Brent Doiron, Ph.D.

University of PittsburghBrent Doiron, Ph.D.’s Website

Brent Doiron received a Ph.D. in physics from the University of Ottawa in 2004. From 2004–2007, he completed a postdoctoral fellowship at New York University at the Center for Neural Science. In 2007, he moved to an assistant professorship in the Department of Mathematics at the University of Pittsburgh, and was promoted to associate professor in 2013. Beginning in 2012, Professor Doiron has been co-director for the Program in Neural Computation at the Center for Neural Basis of Cognition in Pittsburgh. Professor Doiron’s work focuses on a combination of nonlinear dynamics and statistical mechanics with an emphasis on the genesis and transfer of variability in neural circuits. He has developed core theoretical insights that have made contributions to a variety of sensory systems. Throughout his research career, he has worked closely with experimental colleagues who work in the electrosensory, olfactory, somatosensory, auditory and visual systems.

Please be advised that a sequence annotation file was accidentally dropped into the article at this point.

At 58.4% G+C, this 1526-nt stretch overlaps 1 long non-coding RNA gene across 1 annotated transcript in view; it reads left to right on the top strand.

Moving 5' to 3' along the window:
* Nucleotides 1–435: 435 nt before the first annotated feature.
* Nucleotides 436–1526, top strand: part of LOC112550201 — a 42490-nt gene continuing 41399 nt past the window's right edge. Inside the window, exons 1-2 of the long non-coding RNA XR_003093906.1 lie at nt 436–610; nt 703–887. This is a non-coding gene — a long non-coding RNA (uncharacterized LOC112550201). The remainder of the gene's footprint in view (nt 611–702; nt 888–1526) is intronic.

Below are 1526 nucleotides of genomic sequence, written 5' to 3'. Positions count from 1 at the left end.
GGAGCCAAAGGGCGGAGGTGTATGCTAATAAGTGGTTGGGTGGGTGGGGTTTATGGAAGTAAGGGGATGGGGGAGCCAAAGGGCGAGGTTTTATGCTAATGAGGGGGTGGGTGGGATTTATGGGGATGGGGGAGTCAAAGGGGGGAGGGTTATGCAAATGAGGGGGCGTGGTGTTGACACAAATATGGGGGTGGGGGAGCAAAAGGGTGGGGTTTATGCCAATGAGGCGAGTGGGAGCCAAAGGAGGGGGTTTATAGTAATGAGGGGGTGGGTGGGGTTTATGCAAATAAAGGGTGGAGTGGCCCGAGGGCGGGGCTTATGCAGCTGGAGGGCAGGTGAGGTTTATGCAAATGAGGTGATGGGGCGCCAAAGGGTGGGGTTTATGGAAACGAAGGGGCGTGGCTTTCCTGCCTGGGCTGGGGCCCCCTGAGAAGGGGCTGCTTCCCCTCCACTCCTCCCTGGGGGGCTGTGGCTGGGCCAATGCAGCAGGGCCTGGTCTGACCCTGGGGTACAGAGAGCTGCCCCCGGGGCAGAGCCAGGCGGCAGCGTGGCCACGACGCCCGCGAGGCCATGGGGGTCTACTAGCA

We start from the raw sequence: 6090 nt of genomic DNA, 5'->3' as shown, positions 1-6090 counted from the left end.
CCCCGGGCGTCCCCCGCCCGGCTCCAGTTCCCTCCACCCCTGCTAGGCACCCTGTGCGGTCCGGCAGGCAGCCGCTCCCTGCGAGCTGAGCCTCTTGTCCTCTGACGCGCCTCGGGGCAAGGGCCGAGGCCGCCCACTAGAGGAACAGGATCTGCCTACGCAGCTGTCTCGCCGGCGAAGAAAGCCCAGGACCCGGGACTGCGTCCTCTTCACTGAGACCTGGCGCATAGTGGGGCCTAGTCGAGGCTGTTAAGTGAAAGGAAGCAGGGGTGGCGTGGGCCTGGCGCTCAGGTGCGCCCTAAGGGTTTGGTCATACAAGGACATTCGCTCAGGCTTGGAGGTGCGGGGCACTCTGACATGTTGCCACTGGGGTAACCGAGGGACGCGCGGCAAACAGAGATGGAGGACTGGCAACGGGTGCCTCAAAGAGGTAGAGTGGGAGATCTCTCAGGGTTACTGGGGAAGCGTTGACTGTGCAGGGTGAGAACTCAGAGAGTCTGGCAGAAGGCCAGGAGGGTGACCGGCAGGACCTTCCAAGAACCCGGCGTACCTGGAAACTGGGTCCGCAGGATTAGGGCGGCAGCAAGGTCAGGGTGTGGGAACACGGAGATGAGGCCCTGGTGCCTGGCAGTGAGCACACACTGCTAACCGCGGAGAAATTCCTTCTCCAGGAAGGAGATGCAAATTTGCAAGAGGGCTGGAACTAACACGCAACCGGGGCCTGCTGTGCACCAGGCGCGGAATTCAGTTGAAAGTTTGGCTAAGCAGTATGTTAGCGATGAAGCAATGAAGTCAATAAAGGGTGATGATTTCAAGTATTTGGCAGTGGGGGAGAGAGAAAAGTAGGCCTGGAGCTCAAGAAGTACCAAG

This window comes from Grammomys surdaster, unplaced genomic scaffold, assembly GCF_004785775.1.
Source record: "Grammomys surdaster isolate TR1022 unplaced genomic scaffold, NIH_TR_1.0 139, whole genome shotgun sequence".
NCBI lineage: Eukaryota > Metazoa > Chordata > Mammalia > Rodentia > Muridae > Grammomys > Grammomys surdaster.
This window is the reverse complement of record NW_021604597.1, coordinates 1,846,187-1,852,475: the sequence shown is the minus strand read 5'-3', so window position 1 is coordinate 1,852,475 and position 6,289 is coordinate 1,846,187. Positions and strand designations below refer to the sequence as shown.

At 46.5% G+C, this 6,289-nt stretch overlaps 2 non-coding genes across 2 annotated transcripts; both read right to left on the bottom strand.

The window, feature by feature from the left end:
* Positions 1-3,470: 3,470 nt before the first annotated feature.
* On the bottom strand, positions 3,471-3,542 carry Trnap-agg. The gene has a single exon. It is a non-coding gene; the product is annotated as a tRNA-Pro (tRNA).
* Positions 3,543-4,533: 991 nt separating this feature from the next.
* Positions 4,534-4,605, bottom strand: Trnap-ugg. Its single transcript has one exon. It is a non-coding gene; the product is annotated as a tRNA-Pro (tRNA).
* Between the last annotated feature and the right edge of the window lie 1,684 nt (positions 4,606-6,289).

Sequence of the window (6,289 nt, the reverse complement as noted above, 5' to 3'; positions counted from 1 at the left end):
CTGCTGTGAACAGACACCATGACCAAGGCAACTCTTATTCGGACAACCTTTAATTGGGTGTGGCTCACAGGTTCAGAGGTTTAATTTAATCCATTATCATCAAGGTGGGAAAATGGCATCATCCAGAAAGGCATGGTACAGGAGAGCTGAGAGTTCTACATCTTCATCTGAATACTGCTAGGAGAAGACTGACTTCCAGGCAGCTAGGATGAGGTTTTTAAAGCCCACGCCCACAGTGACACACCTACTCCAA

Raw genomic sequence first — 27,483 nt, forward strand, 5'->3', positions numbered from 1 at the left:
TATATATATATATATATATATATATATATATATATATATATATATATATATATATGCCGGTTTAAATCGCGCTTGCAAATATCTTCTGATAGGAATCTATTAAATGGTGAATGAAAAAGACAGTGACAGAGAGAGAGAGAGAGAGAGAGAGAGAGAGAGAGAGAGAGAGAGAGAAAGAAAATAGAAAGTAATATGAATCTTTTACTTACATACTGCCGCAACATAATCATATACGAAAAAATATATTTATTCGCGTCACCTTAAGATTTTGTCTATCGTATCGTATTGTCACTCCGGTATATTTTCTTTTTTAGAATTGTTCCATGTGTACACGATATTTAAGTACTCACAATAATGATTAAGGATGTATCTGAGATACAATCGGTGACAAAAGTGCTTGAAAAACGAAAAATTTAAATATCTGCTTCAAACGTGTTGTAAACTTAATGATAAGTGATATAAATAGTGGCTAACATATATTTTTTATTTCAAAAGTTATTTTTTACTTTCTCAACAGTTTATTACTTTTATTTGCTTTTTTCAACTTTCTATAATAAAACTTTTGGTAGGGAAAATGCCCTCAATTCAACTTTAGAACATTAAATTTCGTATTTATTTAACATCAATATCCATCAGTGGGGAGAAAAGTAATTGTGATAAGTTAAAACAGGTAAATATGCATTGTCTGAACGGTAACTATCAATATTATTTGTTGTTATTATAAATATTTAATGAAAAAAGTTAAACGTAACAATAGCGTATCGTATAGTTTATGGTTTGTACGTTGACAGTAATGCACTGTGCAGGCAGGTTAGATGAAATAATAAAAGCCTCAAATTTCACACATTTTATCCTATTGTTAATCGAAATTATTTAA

In 2006, Professor Doiron received the National Science and Engineering and Research Council of Canada’s top doctoral thesis award, which recognizes Canada’s top achieving graduate scholars. He also received the Governor General’s gold medal for academic excellence for his graduate scholarship. He was awarded a Human Frontier Long-Term Fellowship for his work at New York University. In 2009, he received an Alfred P. Sloan Research Fellowship in Neuroscience, and in 2012 he was awarded the Chancellor’s Distinguished Research Award for outstanding research at the University of Pittsburgh.

Past Project:

Communication between neural populations: circuits, coding, and behavior

Attentional modulation of neuronal variability constrains circuit models

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